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Apple joins alliance to shrink your online videos

The iPhone maker becomes the last of tech's biggest companies to endorse compression technology designed to go easy on your data plan.

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Apple quietly joined the Alliance for Open Media as a founding member. 

Claire Reilly/CNET

For months, powerful companies including Google, Amazon, Microsoft and Facebook have been working to shrink online video sizes. But their work just got more important, because Apple has now joined the partnership too.

The Alliance for Open Media is working on technology called AV1 that compresses video before it's stored or sent over the network. That technology is crucial to keeping your phone from running out of storage space or your data plan from pushing past monthly limits. But compression technology is useful only when it's widely supported, and Apple was a major holdout.

Apple quietly joined the alliance as a founding member, according to the group's website, which was updated with the change Wednesday. Apple's plans for AV1 aren't yet clear -- the company didn't respond to a request for comment -- but joining as a founding member sends a strong signal of support.

"It's definitely a pretty significant development and a sign of how times change and persistence pays off," said Matt Frost, head of media strategy and partnerships for Google's Chrome team.

Frost should know. He once was chief executive of On2 Technologies, a video compression company Google acquired in 2010 for $123 million. The objective: release video technology that wasn't saddled with today's patent licensing burdens that require lawyers and expensive royalty payments. The first fruit of the effort, VP8, showed only modest success, attracting support from Mozilla, but Microsoft eventually signed up for its successor, VP9.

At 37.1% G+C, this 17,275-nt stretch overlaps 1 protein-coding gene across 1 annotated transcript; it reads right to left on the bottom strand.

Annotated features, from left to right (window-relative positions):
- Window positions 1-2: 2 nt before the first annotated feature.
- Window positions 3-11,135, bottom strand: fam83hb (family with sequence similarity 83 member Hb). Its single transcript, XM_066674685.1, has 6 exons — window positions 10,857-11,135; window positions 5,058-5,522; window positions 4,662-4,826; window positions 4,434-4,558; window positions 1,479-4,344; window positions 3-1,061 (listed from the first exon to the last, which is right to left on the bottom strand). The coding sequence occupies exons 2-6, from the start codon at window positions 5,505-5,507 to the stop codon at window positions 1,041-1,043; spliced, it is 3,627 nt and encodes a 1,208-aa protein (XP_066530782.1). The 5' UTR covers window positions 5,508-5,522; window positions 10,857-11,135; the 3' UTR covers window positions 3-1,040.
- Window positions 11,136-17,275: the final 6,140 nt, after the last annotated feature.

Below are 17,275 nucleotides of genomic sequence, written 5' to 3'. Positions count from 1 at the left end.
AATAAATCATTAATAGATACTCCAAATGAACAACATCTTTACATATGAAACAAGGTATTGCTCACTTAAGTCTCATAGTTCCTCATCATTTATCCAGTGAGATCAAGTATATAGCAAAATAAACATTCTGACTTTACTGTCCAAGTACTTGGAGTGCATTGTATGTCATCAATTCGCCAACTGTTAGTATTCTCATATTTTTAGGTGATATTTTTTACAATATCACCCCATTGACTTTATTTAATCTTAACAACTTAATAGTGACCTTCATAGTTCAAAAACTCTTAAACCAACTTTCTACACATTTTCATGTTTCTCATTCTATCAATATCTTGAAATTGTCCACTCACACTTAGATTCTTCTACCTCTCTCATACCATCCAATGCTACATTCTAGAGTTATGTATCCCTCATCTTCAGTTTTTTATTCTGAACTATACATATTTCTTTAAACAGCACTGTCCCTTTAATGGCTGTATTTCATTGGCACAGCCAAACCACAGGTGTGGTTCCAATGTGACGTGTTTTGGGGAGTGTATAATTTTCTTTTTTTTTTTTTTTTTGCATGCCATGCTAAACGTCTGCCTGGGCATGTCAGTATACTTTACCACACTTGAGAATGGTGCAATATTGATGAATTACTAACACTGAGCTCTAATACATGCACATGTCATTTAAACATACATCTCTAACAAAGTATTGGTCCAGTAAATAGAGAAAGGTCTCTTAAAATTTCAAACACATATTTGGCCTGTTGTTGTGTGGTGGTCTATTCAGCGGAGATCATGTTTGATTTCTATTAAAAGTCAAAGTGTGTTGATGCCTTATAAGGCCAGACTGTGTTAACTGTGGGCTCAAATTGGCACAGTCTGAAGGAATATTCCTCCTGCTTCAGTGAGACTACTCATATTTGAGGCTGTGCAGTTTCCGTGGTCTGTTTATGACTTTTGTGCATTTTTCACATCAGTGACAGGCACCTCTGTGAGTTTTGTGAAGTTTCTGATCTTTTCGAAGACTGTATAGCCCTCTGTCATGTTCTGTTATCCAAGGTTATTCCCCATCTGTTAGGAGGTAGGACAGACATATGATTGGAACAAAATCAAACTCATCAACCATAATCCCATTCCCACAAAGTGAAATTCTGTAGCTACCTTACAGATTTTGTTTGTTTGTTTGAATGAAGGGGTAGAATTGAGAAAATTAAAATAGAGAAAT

AV1 is a different beast, though. Mozilla and Cisco also contributed their own video compression technology, and they lined up support from major streaming-video companies including Amazon, Netflix and Hulu. Apple support would make AV1's prospects a notch stronger, especially since it's been a holdout till now.

The biggest VP8 and VP9 challenger has been the dominant standard called H.264 or AVC. Apple in 2017 championed its successor, called HEVC or H.265. But HEVC has been mired in patent problems as companies that contributed technology wrangle for lucrative royalty fees. Anyone hoping to use HEVC in products like operating systems, video software, cameras, processors, phones, Blu-ray players or TV networks must reckon with three separate HEVC patent licensing groups.

AV1 is still a work in progress, though the first version of the technology should be finalized in coming weeks. Mozilla, which supports an early version, said in November that AV1 cuts file sizes 25 percent to 35 percent compared to HEVC and VP9. Better compression can come with a problem, though: longer times to compress video and a greater burden on scarce computing resources like memory and battery life. 

Although the Alliance for Open Media promises a royalty-free standard that will make adoption easier and cheaper, not everyone is convinced. 

"There are a lot of companies that have patents tied to video compression and playback technology," said Frost & Sullivan analyst Dan Rayburn. "AV1 is still in the very early stages, but there is no guarantee that some technology companies won't try to enforce patents around it."

First published Jan. 4, 10:07 a.m. PT.
Update, 11:38 a.m. PT: Adds further detail on AV1 and comment from analyst Dan Rayburn.

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